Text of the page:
ABU DHABI // Worshippers have been reminded that the final third of Ramadan may be the most arduous of the month but it is also the holiest, when faith will be at its strongest. "We've reached the last 10 days of Ramadan, and the Prophet emphasised their importance," Sheikh Jihad Hashim told his mainly English-speaking congregation at Mariam bint Sultan mosque.
"His wife Aisha described [the Prophet] during the last 10 days of Ramadan as rolling up his sleeves and becoming intense. "He would enlighten the night and awaken his family. He would tighten his belt, and make more effort [in worship] during those days than at any other time." The General Authority for Islamic Affairs and Endowments issues a sermon each week and expects mosques to adhere to the topic, but imams can customise it for their congregation. Topics for the first two sermons in Ramadan focused on charity.
The third week or Ramadan is usually described by many fasting Muslims as the most arduous. Devout Muslims believe the Quran was first revealed to the Prophet on Laylatu al Qadr, or the Night of Predestination, when the archangel Gabriel descended to reveal the message from God. Laylat al Qadr falls in the last third of Ramadan. It is one of the holiest nights in the Islamic tradition, as the devout believe the heavens are wide open and God is receptive to all prayers. Many stay up all night in worship.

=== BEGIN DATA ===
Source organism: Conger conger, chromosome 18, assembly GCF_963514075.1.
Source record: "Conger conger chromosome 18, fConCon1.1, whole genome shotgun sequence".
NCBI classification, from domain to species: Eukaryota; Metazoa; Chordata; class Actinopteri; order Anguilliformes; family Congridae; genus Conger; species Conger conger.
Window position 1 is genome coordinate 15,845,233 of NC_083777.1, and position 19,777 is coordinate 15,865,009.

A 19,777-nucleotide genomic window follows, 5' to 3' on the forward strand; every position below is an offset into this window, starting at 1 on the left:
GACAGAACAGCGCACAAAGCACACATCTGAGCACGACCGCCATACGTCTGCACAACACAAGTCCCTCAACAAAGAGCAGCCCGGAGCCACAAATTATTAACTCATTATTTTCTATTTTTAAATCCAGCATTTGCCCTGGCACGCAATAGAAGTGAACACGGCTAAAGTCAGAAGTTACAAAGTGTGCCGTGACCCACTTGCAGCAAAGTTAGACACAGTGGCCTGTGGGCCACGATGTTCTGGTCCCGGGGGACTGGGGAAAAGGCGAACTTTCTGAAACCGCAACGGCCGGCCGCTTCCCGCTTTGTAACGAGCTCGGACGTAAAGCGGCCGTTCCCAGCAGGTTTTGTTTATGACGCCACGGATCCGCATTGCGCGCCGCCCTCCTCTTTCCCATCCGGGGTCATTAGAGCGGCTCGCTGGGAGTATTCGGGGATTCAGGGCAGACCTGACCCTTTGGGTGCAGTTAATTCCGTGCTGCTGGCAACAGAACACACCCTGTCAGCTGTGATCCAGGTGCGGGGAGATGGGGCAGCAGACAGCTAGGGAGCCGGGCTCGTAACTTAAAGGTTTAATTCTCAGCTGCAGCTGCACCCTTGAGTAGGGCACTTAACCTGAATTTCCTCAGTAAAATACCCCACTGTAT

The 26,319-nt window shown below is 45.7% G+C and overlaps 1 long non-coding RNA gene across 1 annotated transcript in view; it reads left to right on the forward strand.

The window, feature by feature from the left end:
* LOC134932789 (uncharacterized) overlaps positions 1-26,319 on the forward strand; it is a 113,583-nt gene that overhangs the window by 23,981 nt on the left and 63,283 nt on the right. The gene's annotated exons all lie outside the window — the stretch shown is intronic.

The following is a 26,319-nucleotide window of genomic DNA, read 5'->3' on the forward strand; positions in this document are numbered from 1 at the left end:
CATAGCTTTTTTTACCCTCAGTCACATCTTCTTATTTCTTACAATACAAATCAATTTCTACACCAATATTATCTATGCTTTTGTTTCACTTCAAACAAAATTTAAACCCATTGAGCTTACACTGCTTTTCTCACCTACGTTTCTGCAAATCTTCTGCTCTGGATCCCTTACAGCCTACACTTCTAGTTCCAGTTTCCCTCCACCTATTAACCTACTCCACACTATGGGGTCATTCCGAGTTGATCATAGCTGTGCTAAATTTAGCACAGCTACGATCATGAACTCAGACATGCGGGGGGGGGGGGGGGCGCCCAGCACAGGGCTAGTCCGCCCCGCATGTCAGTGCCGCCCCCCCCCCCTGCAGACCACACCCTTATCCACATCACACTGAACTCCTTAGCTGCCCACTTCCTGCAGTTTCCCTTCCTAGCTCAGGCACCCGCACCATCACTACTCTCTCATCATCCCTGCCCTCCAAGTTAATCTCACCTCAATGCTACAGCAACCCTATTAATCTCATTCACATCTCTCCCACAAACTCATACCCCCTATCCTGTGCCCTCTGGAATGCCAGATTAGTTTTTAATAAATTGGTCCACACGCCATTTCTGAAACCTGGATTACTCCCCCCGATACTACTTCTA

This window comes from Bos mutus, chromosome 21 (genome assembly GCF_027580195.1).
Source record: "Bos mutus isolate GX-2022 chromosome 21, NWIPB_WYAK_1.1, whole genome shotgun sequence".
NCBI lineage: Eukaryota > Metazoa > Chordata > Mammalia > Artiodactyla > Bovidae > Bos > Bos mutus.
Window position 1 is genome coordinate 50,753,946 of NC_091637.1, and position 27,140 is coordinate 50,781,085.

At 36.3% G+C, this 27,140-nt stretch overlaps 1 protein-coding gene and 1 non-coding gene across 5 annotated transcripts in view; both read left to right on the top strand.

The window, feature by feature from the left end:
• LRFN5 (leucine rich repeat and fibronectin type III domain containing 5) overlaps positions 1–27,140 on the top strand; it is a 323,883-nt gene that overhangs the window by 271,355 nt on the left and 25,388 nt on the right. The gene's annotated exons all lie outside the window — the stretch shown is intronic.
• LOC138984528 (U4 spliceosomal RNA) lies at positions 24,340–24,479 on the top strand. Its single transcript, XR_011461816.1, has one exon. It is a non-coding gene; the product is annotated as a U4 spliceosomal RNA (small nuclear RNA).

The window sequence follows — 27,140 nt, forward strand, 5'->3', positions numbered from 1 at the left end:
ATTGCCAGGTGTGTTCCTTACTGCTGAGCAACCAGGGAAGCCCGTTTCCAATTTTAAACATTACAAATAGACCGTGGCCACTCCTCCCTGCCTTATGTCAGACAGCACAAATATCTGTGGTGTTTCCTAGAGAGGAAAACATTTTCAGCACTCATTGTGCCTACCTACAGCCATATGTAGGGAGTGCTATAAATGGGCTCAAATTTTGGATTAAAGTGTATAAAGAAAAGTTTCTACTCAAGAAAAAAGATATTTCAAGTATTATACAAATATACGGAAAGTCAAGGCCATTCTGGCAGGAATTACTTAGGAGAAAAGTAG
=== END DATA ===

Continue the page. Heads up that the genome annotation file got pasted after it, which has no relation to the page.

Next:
Though the consensus is that it falls on the 27th day of Ramadan, scholars say no one really knows which night it is. For this reason, many devout Muslims revere the final third of Ramadan, often staying up all night every night to pray. "The Prophet used to enliven the night by getting up and praying and reading the Quran," the government-issued sermon said. "And Gabriel is said to have kept the Prophet company all night, deliberating the Quran with him."
The Quran refers to Laylat al Qadr as "better than a thousand months". @Email:email@example.com